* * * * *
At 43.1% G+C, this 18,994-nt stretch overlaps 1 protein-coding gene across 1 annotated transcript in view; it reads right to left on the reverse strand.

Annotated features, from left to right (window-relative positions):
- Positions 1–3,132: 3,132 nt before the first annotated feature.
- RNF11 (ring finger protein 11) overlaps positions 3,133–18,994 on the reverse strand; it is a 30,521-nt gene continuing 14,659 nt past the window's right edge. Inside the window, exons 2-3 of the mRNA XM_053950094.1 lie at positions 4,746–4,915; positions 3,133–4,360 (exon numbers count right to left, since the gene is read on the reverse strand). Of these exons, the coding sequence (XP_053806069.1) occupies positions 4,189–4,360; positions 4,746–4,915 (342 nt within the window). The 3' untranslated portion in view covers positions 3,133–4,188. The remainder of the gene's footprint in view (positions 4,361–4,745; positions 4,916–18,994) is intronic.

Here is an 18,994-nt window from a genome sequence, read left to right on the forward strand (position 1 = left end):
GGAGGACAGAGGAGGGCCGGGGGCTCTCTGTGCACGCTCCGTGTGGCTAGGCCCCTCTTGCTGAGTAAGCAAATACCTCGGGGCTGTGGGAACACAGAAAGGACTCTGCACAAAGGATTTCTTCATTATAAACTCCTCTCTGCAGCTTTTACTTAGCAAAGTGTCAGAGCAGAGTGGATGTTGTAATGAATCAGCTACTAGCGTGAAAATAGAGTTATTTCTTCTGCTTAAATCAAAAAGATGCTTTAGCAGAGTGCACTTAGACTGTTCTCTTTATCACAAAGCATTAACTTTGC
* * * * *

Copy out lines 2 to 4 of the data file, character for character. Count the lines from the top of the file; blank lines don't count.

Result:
Annotated features, from left to right (window-relative positions):
- Positions 1–3,132: 3,132 nt before the first annotated feature.
- RNF11 (ring finger protein 11) overlaps positions 3,133–18,994 on the reverse strand; it is a 30,521-nt gene continuing 14,659 nt past the window's right edge. Inside the window, exons 2-3 of the mRNA XM_053950094.1 lie at positions 4,746–4,915; positions 3,133–4,360 (exon numbers count right to left, since the gene is read on the reverse strand). Of these exons, the coding sequence (XP_053806069.1) occupies positions 4,189–4,360; positions 4,746–4,915 (342 nt within the window). The 3' untranslated portion in view covers positions 3,133–4,188. The remainder of the gene's footprint in view (positions 4,361–4,745; positions 4,916–18,994) is intronic.